June remittances improve amid COVID-19
By Mario Andree
Sri Lanka’s largest source of foreign exchange, worker remittances, which has come under serious threat due to the COVID-19 pandemic affecting the global economy, has shown a growth in June this year for the first time since the country went into lockdown in March.
According to data released by the Central Bank of Sri Lanka, worker remittances increased 6.7 per cent during June this year to US$ 572.5 million compared to US$ 536.6 million last year.
However, cumulative earnings from worker remittances during the first six months of this year declined 8.9 per cent to US$ 2.98 billion, compared to US$ 3.27 billion a year ago.
In May this year, worker remittances declined 23.2 per cent to US$ 431.8 million, compared to US$ 562.1 million earned a year earlier.
In April this year, worker remittances amounted to US$ 375 million, down 32.3 per cent from US$ 553.7 million a year earlier. In March this year, the country earned US$ 492.1 million from worker remittances, down 13.9 per cent from US$ 571 million a year ago.
In February this year, the country saw worker remittances increase 5.4 per cent to US$ 527.3 million from US$ 500.5 million a year ago.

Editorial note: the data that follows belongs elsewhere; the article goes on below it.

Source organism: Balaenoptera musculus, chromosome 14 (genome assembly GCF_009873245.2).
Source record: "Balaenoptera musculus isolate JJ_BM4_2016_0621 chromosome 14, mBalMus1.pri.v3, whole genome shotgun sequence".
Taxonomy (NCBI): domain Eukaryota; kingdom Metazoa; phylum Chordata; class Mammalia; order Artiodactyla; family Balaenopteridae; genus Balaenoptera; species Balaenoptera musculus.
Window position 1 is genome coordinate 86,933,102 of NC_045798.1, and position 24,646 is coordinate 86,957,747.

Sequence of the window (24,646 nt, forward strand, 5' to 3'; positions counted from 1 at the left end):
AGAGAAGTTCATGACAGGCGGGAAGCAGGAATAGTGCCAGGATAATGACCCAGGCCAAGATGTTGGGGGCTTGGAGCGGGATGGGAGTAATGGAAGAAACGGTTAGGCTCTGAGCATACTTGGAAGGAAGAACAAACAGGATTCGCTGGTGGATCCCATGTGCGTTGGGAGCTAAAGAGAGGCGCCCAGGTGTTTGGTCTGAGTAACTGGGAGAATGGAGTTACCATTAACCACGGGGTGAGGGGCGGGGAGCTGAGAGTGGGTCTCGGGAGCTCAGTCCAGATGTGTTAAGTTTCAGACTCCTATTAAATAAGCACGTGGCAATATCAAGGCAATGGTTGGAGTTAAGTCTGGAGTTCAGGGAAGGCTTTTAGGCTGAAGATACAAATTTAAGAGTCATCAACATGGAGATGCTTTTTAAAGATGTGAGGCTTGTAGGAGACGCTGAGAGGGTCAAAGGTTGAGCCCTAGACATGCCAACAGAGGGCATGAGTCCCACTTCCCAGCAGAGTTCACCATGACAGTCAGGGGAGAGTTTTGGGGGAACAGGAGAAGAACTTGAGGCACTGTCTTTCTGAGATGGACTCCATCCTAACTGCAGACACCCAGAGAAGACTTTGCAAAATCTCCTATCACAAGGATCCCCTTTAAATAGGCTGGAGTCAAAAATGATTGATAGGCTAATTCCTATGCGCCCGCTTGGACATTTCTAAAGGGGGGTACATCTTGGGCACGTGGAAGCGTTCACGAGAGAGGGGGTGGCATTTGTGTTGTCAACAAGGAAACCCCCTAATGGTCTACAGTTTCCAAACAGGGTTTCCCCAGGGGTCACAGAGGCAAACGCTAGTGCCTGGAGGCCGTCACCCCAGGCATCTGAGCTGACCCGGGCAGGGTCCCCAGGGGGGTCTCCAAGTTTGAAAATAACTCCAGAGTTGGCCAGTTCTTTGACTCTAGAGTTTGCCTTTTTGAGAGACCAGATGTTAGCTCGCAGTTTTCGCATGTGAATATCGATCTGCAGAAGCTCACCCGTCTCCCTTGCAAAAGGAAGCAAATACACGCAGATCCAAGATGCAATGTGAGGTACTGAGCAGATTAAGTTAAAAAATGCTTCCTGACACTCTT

The country started this year on a positive note, with worker remittances increasing 6.5 per cent to US$ 581 million in January, compared to US$ 545.3 million a year earlier.
With migrant workers returning to Sri Lanka due to fear of the pandemic, and some as a result of losing employment, the future of remittances seems to be uncertain.
Worker remittances have been Sri Lanka’s largest foreign exchange earner and the country’s balance of payments has been highly dependent on the income generated by migrant workers.
The sector is also one of the largest employment providers to address the unemployment and poverty issues prevailing in the country; however, Sri Lanka has been witnessing a declining trend in the number of departures for foreign employment over the last few years.